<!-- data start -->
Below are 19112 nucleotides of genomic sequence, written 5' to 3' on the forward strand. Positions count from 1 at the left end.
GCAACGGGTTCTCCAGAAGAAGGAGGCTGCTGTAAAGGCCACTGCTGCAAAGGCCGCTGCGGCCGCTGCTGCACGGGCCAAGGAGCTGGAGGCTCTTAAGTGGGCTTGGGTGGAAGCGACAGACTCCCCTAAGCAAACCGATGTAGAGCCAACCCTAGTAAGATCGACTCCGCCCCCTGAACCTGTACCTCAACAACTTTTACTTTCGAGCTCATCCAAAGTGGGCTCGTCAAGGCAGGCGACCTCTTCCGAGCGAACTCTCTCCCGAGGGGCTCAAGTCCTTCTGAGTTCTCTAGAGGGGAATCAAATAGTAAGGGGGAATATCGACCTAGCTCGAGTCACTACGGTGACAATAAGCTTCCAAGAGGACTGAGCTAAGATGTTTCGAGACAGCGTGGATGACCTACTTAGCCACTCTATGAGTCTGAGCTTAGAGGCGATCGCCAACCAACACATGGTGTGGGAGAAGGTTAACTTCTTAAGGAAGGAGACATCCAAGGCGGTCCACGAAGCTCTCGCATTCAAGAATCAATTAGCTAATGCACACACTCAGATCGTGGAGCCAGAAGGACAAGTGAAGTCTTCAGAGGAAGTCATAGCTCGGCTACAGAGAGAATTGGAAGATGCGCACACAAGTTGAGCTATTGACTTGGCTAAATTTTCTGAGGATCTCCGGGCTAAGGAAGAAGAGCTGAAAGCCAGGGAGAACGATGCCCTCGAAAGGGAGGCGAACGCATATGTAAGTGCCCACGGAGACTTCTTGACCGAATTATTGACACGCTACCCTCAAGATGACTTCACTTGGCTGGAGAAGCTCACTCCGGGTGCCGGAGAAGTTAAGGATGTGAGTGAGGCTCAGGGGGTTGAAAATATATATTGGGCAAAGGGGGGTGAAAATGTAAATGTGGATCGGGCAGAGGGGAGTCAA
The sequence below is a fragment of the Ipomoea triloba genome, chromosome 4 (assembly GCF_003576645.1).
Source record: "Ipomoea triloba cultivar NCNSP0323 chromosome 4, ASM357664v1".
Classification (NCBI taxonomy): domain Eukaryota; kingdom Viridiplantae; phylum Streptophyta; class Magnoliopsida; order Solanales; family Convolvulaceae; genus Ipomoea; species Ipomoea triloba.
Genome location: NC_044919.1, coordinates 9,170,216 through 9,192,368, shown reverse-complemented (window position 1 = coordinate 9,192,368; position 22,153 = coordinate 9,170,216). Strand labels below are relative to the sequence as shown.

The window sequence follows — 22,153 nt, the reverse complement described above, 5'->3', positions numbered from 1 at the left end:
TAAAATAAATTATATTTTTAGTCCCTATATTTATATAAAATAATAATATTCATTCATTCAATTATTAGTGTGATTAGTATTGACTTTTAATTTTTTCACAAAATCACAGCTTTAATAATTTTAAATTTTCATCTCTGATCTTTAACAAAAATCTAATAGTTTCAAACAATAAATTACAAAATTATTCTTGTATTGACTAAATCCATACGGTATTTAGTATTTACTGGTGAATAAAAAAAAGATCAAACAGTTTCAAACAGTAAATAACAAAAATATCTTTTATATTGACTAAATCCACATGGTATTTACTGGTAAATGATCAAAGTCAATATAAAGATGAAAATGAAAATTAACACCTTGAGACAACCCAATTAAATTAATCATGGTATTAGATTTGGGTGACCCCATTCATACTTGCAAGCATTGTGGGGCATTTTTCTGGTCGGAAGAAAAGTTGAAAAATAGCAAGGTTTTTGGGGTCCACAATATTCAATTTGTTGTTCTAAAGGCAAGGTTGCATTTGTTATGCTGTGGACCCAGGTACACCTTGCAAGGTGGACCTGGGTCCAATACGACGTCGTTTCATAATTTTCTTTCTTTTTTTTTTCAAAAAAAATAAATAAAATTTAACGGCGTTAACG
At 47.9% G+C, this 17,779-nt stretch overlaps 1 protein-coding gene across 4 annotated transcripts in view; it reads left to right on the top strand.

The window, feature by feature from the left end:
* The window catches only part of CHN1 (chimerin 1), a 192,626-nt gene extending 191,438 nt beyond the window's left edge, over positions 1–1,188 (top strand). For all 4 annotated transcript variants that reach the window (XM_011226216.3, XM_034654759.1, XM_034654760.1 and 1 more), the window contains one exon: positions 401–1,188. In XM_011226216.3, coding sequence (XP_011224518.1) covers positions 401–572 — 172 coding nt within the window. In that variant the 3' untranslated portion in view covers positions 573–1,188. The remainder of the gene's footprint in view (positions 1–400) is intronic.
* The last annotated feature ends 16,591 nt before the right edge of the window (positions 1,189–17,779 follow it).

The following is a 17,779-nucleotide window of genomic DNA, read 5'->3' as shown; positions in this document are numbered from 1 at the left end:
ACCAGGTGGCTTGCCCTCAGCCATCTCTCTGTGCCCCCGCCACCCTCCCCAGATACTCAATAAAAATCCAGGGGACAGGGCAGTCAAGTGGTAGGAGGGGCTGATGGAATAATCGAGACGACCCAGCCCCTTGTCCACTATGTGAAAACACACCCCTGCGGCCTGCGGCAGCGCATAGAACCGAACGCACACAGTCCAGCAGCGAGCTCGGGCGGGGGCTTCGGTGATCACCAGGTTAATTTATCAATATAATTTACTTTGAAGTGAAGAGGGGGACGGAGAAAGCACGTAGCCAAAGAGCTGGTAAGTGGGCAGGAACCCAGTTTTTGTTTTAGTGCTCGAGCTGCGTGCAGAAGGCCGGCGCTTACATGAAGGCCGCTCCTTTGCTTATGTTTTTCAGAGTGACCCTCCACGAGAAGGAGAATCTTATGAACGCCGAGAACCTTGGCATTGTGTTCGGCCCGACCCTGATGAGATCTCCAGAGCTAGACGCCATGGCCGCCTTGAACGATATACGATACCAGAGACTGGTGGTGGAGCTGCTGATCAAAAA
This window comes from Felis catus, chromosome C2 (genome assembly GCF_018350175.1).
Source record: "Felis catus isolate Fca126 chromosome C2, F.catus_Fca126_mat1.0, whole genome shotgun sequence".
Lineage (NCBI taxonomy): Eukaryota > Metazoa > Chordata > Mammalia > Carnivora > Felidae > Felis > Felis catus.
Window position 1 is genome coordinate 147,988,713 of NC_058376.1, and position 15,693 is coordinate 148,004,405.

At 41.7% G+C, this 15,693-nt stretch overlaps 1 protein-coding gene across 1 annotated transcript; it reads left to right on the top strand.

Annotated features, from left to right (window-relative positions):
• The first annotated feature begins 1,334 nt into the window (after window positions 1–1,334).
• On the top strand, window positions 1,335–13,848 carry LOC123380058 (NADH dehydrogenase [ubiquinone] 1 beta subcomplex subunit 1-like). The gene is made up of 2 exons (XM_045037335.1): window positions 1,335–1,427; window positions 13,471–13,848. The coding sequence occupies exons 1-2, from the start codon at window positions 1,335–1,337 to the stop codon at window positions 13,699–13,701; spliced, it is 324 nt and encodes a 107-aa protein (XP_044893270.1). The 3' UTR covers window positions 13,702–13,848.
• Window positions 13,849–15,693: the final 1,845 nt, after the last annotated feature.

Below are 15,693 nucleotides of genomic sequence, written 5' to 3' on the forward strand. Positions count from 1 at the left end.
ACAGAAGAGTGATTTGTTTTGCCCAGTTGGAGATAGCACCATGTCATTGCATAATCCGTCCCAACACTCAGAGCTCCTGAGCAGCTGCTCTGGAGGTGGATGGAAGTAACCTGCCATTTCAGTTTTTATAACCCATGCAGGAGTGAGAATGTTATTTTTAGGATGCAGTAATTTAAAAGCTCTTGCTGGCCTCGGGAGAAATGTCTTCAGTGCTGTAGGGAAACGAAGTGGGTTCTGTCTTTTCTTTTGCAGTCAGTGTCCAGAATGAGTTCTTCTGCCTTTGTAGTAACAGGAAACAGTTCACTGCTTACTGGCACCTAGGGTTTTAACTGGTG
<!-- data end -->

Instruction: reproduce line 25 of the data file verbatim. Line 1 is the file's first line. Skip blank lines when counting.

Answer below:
ACAGAAGAGTGATTTGTTTTGCCCAGTTGGAGATAGCACCATGTCATTGCATAATCCGTCCCAACACTCAGAGCTCCTGAGCAGCTGCTCTGGAGGTGGATGGAAGTAACCTGCCATTTCAGTTTTTATAACCCATGCAGGAGTGAGAATGTTATTTTTAGGATGCAGTAATTTAAAAGCTCTTGCTGGCCTCGGGAGAAATGTCTTCAGTGCTGTAGGGAAACGAAGTGGGTTCTGTCTTTTCTTTTGCAGTCAGTGTCCAGAATGAGTTCTTCTGCCTTTGTAGTAACAGGAAACAGTTCACTGCTTACTGGCACCTAGGGTTTTAACTGGTG